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Many Tools, One Toolbox: An Introduction
BY LIZ LERMANI was raised classically. Early on I learned to enjoy the rigors of a world that values line and form, to admire a concept of beauty as an ideal that can lie apart from an object or person. I learned to devote myself to craft and to time spent preparing. But as I trained within classical systems, I came to see that some thing or some purpose was missing. At first I thought my sense of loss was simply about growing up. I assumed that what I was missing was the nave joy of moving for the pure sake of being a dancing body in time and space. But after several serious brushes against the man-made walls of this classicism, I began to look elsewhere for answers.
Imagine for a moment a long, upright line that runs from top to bottom. At the top is art so separate from the rest of culture that its greatness is measured in part by its uselessness. At the bottom is art so imbedded in its culture that no one thinks to call it art; here reside sacred rituals, healing ceremonies, objects made beautiful by their functions, people meeting and moving through the stories and needs of the calendar of festivals. Or your values might lead you to put culturally embedded art at the top and the art for art’s sake the bottom. Either way, the ideas are ranked from top to bottom according to a system of values. This is the kind of hierarchy of ideas that I grew up with, and that continues to prevail in many worlds.
Now imagine turning this line sideways to lay it horizontal. That way each of these poles poses an equal pull and an equal weight in its power and use. And those of us wandering at one end or the other might find something to respect at both ends. If we are lucky enough, we can actually take the long highway between them, discovering information that can feed our artistic impulses all along the way. And if for a moment you take this long spectrum and turn it into a circle you will see that the two ends can lie close, like next-door neighbors. That is one explanation as to why post modernism and traditional forms are often so similar.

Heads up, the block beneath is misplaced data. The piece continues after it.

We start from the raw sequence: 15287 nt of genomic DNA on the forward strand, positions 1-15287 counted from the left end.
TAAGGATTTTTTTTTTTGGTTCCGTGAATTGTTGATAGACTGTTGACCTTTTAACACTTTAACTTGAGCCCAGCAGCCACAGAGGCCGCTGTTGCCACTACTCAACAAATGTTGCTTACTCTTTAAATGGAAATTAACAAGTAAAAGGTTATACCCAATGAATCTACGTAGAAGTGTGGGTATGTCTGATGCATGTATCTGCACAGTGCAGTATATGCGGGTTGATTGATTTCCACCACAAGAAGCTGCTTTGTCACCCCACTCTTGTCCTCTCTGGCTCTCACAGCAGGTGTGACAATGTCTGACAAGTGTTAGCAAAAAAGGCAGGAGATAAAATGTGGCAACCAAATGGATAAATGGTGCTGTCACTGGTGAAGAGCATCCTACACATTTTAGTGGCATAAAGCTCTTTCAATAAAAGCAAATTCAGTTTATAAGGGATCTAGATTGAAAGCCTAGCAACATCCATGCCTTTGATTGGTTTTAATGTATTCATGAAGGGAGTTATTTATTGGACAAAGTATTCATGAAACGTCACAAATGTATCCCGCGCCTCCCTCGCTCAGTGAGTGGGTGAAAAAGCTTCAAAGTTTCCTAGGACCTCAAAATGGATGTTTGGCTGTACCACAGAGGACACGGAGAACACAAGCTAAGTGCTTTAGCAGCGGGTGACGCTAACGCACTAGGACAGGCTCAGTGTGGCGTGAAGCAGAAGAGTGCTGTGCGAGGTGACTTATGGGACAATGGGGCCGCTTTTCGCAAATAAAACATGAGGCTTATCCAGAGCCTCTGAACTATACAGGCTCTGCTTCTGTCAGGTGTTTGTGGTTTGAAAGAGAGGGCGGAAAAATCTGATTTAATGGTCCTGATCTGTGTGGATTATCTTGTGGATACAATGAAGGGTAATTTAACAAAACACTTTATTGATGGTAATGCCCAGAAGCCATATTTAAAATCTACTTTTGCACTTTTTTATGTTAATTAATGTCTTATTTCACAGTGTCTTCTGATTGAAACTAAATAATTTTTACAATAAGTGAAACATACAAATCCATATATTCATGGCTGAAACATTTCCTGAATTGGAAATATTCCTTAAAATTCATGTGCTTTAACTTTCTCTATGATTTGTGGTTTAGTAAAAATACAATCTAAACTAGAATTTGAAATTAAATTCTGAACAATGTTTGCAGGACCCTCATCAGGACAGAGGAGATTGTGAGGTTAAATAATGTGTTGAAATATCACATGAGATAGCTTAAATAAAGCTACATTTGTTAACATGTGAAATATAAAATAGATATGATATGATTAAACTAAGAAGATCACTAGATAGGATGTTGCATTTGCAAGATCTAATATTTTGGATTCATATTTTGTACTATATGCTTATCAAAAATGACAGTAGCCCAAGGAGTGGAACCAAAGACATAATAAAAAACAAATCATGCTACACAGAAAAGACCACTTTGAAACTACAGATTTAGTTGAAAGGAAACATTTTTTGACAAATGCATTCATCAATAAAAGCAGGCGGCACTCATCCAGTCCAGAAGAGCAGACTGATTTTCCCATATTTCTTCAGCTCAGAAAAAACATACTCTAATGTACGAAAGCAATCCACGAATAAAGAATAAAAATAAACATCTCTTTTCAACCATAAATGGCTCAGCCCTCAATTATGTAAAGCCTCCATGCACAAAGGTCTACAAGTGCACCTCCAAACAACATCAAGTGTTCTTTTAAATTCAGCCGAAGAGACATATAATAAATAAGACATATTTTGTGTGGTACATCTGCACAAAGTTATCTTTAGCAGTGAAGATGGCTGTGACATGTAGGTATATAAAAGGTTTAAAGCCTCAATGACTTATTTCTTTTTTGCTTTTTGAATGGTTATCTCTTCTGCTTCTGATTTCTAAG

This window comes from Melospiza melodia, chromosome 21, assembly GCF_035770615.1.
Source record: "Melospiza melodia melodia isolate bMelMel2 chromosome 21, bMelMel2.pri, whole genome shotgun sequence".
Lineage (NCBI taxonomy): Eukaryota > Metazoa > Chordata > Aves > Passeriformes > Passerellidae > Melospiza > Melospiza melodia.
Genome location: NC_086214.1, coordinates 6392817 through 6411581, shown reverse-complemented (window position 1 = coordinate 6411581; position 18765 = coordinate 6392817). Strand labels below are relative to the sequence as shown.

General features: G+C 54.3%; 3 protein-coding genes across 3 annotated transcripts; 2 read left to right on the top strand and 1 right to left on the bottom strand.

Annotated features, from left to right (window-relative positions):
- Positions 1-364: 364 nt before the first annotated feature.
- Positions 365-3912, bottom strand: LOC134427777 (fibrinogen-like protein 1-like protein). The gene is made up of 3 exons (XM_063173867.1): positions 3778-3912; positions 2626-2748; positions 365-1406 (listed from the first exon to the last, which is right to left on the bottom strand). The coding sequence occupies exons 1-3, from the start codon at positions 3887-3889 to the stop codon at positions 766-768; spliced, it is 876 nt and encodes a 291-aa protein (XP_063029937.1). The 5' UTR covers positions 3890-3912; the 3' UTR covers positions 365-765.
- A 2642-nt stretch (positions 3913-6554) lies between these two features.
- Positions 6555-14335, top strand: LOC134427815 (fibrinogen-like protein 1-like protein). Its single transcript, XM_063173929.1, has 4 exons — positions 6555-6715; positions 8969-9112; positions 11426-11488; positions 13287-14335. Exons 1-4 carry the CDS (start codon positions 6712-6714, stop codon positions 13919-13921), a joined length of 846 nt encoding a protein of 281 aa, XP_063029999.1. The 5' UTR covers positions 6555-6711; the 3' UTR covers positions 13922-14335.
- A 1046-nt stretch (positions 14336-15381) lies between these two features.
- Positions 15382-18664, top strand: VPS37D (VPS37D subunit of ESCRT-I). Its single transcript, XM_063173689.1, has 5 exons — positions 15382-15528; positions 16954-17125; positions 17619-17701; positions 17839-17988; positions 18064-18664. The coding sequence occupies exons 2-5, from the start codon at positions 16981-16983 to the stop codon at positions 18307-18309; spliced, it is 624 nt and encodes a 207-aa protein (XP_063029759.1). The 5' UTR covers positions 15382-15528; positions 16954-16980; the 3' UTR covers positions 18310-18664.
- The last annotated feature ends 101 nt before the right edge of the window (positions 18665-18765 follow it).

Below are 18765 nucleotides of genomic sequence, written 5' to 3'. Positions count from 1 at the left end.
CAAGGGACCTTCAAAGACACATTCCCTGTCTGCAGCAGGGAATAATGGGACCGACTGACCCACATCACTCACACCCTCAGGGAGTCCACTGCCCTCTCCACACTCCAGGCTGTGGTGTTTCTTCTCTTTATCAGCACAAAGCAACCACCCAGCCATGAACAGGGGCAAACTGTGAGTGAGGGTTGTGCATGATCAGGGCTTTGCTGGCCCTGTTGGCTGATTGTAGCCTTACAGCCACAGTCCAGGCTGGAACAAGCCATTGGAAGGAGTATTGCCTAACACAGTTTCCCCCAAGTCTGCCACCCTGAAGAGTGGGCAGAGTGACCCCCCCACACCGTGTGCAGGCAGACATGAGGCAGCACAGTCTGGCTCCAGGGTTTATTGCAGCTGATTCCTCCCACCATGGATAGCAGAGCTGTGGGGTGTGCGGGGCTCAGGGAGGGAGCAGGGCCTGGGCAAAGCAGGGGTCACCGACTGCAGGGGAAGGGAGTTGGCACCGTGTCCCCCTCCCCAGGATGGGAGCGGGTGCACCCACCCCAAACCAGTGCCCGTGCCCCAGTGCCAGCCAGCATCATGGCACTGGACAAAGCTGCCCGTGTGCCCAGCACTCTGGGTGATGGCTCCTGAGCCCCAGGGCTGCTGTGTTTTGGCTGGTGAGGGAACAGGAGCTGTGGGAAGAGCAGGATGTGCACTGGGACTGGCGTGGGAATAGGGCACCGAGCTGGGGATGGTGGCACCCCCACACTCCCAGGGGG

I was raised classically, forged in the love of a technique that had one right answer. Here I learned to step with awe into white walled museums with a single abstract painting occupying a single lone space. It is here that I learned about critics and reviews, and the connection between art and western governments.
But when my mother died, and I turned to my choreographer’s toolbox, I discovered that the tools bequeathed me at the classical end of the spectrum were not powerful enough to convey my loss, my experience, my story. I had no choice but to move out along the highway towards the other end. This required a change in behavior. I went out looking for old people to be in my dance, to help me tell my story. And when I found them, I discovered that my behavior was no longer described as that of an artist, but rather that of a social worker. But in finding the old people, I also found a door open to powerful functions of art that had been jettisoned over time by my culture. They existed, but not inside the art box. They lived within other specialized boxes such as dance therapy, dance education, dance anthropology, liturgical dance.
Looking in those boxes, I found that I did have the tools I needed. I was able to restock my choreographer’s toolbox with the new discoveries I made by recovering the memory of the multiple functions of dance. I had begun to see that my job as an artist was to change the way I worked inside my culture, and by doing so, change the very tools I would be allowed to use in making my work.
Since then I have worked to live on a part of the spectrum where the tools all can occupy the same box, where a single act, idea, or technique might have many functions. This is the toolbox the Dance Exchange seeks to share through this online effort. I hope that whatever your reason for seeking it out, you find something useful and enlightening.